Consider using a two column table to list your educational qualifications and courses taken.
When sending in a CV or job application form, you must include a covering letter. The purpose of the letter is:
To make sure that the CV arrives on the desk of the correct person. Take the trouble to telephone, and find the name of the person who will be dealing with applications or CVs, and address your letter, and envelope, to that person by name. (In a small company, it may be the managing director. In a medium size company, it may be the head of section/department. Only in a large company will there be a Personnel or Human Resource Department.)
To persuade the person to read your CV. So it must be relevant to the company, interesting, and well produced.
To clearly say what job you are interested in. If you are sending in a 'speculative' CV hoping that they may have work for you, explain what sort of work you are interested in. Do not say, 'I would be interested in working for Widgets Ltd', but say 'I believe my skills equip me to work in the product development department/accounts office/whatever'. When sending a speculative CV, you may try telephoning later to push your enquiry further.
To say why you want that particular job with that particular employer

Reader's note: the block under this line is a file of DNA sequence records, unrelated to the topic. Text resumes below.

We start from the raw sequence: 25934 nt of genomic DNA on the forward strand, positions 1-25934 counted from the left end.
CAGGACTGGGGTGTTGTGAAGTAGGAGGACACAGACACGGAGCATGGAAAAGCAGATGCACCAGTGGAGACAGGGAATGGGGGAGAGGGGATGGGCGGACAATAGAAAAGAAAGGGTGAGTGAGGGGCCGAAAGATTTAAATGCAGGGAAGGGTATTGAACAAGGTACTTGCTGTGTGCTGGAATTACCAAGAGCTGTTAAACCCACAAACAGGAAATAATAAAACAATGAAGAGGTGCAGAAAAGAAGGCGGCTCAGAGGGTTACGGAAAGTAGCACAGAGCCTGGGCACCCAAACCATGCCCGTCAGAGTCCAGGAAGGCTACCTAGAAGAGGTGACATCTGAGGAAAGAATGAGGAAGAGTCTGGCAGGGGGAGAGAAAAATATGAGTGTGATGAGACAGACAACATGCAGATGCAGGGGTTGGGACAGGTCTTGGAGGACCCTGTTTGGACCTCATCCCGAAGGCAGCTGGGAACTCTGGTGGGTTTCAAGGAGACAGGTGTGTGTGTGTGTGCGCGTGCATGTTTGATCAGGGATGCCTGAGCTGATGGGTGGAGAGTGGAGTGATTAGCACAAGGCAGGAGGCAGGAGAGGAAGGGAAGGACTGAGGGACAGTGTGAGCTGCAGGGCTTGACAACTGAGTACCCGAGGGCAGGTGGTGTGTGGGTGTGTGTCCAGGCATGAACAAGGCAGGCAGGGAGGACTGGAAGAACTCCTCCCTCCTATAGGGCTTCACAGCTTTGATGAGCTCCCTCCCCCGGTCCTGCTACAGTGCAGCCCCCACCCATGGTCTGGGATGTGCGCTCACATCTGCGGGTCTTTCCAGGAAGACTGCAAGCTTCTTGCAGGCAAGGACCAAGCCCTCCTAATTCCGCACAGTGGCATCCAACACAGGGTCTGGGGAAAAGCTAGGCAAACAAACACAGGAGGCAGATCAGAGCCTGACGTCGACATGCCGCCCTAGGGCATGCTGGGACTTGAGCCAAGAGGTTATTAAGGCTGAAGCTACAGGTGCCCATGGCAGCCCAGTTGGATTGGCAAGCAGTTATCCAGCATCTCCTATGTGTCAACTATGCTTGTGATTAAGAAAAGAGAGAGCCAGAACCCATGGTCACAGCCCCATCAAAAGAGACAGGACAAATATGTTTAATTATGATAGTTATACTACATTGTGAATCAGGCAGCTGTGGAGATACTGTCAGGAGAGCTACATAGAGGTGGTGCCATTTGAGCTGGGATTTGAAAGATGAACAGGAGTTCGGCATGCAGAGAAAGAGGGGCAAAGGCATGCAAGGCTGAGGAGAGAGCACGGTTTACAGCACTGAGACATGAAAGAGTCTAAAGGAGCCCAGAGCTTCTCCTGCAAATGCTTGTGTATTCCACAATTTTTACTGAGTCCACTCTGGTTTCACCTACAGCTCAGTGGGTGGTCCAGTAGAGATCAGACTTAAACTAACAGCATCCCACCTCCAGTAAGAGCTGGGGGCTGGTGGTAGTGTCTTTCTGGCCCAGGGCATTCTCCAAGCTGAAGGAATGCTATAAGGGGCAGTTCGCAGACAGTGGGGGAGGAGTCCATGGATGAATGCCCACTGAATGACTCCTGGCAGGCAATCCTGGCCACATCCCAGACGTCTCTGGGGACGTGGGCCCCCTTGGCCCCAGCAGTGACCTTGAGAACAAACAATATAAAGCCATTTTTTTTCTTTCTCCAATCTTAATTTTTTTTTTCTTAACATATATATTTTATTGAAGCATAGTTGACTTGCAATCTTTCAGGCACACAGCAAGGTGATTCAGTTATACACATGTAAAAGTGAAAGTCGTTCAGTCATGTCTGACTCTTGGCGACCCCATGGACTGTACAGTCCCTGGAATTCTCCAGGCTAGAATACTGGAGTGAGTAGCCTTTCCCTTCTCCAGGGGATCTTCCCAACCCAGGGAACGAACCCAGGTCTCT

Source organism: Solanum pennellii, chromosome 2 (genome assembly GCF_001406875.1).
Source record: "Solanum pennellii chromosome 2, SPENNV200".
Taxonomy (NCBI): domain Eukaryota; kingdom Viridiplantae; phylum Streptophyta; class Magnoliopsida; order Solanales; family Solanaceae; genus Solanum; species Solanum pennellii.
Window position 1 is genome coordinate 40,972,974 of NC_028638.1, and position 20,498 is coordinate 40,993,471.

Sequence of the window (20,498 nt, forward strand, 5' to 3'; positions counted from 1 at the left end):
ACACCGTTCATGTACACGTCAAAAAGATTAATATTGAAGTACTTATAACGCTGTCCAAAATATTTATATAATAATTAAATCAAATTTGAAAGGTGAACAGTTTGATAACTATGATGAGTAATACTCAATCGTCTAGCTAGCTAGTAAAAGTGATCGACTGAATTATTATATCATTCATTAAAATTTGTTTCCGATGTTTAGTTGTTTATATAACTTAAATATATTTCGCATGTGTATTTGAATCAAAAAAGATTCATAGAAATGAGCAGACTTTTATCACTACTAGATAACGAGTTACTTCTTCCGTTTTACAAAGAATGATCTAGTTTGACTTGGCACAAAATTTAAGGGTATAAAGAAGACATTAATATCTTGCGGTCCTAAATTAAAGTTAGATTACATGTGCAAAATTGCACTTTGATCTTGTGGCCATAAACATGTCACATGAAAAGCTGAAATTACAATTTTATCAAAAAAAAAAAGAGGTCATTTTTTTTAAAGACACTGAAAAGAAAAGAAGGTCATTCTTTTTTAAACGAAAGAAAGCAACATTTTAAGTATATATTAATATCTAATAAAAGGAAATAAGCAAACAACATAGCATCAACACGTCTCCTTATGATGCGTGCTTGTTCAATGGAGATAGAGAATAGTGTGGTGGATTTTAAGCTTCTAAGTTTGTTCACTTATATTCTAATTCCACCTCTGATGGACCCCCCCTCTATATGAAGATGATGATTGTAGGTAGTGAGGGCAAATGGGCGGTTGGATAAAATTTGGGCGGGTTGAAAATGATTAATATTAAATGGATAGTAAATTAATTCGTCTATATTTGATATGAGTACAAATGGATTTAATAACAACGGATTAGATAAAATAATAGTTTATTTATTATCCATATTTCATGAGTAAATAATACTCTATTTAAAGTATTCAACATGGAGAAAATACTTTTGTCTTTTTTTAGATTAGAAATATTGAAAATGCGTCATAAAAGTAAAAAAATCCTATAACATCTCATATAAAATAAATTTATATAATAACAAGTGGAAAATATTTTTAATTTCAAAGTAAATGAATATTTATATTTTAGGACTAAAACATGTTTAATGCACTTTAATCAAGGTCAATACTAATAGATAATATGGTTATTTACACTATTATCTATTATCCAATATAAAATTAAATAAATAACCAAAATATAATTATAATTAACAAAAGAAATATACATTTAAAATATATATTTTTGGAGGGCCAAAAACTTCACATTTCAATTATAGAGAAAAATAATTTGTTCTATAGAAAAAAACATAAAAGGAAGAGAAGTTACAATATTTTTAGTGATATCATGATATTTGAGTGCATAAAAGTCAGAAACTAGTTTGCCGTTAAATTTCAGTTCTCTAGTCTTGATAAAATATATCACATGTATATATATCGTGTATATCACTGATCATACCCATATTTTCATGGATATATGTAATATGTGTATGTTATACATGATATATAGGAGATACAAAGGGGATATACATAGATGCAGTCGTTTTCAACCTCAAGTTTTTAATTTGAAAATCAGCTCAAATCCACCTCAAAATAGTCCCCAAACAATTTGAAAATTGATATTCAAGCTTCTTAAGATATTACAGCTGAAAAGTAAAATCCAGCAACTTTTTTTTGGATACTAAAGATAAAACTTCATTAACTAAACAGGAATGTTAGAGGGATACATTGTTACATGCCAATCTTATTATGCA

To draw attention to one or two key points in the CV which you feel make you suited to that particular job with that particular employer.
Start your letter with an underline heading giving the job title you are interested in.
(If you saw the job advertised, say where you saw it.)
Use the style and pattern of a business letter suited to your culture and country. Ask for advice about this. Try to find sample business letters so that you can follow style and layout.
Your career office may have a sheet about this, or show you a sample. The letter should only be on one side of A4 paper. It must be polite and easy to read.
Also mention when you are available for an interview. Ending your letter with a request for specific extra information may give a positive response.
To apply for some jobs, the employer will send you an application form. You should still use a covering letter, and send your CV also unless told not to. Application forms need as much care to write as CVs. Remember the lessons earlier on this page. Here are some short guidelines:
Plan everything you will say on a separate piece of paper. Or make a photocopy of the form, and practice completing it first.
Only complete the real form when you are exactly sure what is the best thing to say.
It must be very neat and clear, and in black pen so that it can be easily photocopied.
You should 'angle' your answers to the company, in the same way as explained for your CV.
Do not say in answer to any question - 'see my CV'. They do not want to try to read both at the same time.
Take a photocopy to keep, so that you can remember exactly what you said. If you are called to interview, take this copy with you into the interview.
Keep copies of all letters, applications forms, and CVs sent, and records of telephone calls and names of those you spoke to.